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Return to Work: Employers' Top Questions – Answered.

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As employers reopen and embark into a reimagined workplace, they will face many novel situations and new circumstances requiring rapid response.

These new measures raise many legal questions and HR decisions for businesses to navigate. Here are the most frequently asked questions surrounding returning to the workplace, that will help companies focus on ensuring their organization is well-positioned for a safe, successful and sustainable post-pandemic workplace.

What if an employee refuses to come to work?

There are several reasons why an employee cannot return to work, including access to childcare, stay-at-home orders that are still in place, or the employee could be making more through their unemployment entitlement through provisions under the CARES Act, making them less inclined to return. In all scenarios, when an employee refuses a recall to work, the employer must carefully evaluate if the refusal is reasonable. Employers may wish to advise these employees that the offer of work has been reported to the state, and unemployment benefits will stop as of the intended start date. Any dishonest statements made by the employee to the unemployment agency would be considered fraud and may be subject to penalties.

If an employee returns to the office with COVID-19, does the business need to suspend operations again?

Employees who appear to have symptoms upon arrival at work or who become sick during the day should immediately be separated from other employees, customers, and visitors and sent home. In most cases, businesses do not need to suspend operations. If it has been less than 7 days since the sick employee has been in the facility, close off any areas used for prolonged periods by the ill employee. Continue routinely cleaning and disinfecting all high-touch surfaces in the facility. Lastly, determine which employees may have been exposed to the virus and take additional precautions.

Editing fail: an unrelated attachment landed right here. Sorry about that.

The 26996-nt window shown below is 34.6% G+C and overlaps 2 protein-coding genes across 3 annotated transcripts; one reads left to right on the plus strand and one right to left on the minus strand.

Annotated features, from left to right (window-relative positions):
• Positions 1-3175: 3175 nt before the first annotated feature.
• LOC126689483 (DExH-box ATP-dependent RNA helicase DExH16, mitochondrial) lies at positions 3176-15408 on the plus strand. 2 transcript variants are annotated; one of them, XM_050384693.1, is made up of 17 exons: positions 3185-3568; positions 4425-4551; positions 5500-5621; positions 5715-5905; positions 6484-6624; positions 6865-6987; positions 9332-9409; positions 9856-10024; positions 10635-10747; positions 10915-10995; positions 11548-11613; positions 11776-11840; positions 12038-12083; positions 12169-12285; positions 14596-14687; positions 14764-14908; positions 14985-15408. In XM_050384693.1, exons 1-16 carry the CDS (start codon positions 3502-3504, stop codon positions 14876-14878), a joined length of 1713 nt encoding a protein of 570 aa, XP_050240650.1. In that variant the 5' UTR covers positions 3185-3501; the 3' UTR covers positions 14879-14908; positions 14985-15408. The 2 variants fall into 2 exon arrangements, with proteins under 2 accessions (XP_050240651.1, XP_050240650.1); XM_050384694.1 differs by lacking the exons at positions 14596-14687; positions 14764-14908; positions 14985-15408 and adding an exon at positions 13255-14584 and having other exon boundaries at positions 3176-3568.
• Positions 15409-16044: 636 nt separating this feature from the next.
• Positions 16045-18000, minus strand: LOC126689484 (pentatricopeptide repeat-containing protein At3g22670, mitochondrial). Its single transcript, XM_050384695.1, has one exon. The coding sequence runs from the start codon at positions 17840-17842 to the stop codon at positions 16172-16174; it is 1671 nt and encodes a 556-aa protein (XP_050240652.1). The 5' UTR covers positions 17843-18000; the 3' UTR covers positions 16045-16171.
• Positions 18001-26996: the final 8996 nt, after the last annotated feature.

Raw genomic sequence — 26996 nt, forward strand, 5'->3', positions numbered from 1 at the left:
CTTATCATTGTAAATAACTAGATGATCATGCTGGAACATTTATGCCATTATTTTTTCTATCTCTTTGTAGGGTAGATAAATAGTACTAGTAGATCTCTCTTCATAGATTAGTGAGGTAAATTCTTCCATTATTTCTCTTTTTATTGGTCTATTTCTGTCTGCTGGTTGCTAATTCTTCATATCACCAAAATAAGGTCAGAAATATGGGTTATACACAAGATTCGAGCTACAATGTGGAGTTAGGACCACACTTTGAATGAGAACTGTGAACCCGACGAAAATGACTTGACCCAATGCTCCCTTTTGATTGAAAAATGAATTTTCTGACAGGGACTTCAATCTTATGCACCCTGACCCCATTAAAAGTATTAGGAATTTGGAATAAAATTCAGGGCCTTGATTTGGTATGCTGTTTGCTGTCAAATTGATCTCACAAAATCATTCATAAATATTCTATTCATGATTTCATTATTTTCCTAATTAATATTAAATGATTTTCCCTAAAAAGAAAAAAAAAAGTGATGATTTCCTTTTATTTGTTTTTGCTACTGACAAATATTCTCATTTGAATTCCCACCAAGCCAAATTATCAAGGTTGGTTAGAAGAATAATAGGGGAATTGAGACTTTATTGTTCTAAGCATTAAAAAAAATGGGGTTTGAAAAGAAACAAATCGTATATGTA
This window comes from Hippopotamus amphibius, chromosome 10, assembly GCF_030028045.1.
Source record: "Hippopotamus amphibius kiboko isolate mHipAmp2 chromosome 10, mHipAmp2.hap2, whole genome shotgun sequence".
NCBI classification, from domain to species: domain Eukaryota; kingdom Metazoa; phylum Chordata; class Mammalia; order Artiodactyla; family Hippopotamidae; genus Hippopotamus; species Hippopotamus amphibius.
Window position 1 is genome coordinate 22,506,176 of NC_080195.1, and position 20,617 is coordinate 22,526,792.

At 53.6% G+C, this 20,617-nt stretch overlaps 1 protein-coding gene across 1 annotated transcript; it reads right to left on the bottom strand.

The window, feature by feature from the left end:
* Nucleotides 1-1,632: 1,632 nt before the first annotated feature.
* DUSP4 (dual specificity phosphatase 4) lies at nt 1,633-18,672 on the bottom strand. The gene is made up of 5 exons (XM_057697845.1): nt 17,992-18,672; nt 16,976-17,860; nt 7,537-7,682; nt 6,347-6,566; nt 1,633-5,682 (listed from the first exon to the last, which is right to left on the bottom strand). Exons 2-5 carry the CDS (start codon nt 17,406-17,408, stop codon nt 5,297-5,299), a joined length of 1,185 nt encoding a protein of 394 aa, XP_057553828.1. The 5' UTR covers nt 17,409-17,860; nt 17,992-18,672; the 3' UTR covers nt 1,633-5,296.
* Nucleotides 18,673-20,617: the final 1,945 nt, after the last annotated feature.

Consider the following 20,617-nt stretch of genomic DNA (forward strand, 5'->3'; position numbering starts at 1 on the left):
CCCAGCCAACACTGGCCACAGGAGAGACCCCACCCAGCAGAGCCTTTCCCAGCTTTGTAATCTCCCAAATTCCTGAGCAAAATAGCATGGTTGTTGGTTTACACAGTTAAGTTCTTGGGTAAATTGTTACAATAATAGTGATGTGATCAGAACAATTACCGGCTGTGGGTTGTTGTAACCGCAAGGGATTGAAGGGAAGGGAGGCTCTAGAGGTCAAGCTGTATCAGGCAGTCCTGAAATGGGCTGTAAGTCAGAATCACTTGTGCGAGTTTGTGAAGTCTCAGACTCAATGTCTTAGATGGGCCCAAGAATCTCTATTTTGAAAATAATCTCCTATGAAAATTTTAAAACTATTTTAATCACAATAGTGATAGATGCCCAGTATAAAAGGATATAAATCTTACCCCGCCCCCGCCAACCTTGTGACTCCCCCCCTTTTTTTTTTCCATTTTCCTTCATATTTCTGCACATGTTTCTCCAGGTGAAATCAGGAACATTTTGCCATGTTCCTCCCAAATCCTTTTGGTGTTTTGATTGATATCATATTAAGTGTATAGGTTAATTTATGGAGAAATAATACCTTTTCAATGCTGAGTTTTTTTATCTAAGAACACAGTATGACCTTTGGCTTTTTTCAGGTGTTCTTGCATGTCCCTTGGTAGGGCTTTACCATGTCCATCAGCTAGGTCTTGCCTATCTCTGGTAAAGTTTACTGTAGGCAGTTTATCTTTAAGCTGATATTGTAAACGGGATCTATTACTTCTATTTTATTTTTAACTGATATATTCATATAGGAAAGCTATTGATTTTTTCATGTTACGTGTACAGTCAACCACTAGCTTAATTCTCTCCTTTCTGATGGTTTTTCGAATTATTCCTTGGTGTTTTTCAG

How long should businesses accommodate employees who cannot return to the office due to a lack of childcare?

Given the scope of accommodations many employers are now providing to employees across the board, combined with the level of creativity being undertaken to operate businesses remotely, any refusal to accommodate an employee with caregiving responsibilities could be looked at with a high degree of skepticism. Employees and employers alike must be particularly vigilant in this time of uncertainty to ensure that the rapid changes taking place in the workplace are still executed with careful deliberation to ensure that it does not result in unlawful, discriminatory, or retaliatory conduct.

Are employees required to wear masks in the workplace? Who is responsible for providing them?

Employers must follow their local and state ordinances regarding the use of facemasks as well as OSHA requirements based on industry. Based on local ordinances, employers may be obligated to provide or pay for equipment like face coverings. Employers who are not required to wear masks can still require employees to wear masks to minimize the spread of COVID-19. Businesses that require the use of facemasks should write it out in a clear policy, which would then protect the employer if they needed to take action for an employee that refused to comply. In all scenarios, if the employer is providing the facemasks, OSHA requires that employers provide training on how to use them, including donning and doffing and disposal.

Click here to download Return to Work: Employers' Top Questions – Answered

For insights on additional return to work questions, view the on-demand COVID-19 Employer Advisory Session, Your Top 10 Return to Workplace Questions Answered.